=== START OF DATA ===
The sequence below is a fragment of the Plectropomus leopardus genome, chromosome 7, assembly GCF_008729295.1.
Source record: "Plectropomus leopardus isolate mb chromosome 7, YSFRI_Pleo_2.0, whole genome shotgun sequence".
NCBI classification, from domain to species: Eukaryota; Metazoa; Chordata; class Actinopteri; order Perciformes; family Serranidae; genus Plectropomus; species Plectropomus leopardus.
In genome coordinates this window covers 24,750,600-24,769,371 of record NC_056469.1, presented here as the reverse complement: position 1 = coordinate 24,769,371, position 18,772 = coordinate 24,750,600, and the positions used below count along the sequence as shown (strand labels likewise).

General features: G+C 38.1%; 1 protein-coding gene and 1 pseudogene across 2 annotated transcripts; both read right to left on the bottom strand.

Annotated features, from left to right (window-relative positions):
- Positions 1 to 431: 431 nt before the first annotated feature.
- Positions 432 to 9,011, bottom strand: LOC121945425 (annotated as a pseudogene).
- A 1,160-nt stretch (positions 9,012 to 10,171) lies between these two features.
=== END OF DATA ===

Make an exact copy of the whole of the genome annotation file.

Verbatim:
The sequence below is a fragment of the Plectropomus leopardus genome, chromosome 7, assembly GCF_008729295.1.
Source record: "Plectropomus leopardus isolate mb chromosome 7, YSFRI_Pleo_2.0, whole genome shotgun sequence".
NCBI classification, from domain to species: Eukaryota; Metazoa; Chordata; class Actinopteri; order Perciformes; family Serranidae; genus Plectropomus; species Plectropomus leopardus.
In genome coordinates this window covers 24,750,600-24,769,371 of record NC_056469.1, presented here as the reverse complement: position 1 = coordinate 24,769,371, position 18,772 = coordinate 24,750,600, and the positions used below count along the sequence as shown (strand labels likewise).

General features: G+C 38.1%; 1 protein-coding gene and 1 pseudogene across 2 annotated transcripts; both read right to left on the bottom strand.

Annotated features, from left to right (window-relative positions):
- Positions 1 to 431: 431 nt before the first annotated feature.
- Positions 432 to 9,011, bottom strand: LOC121945425 (annotated as a pseudogene).
- A 1,160-nt stretch (positions 9,012 to 10,171) lies between these two features.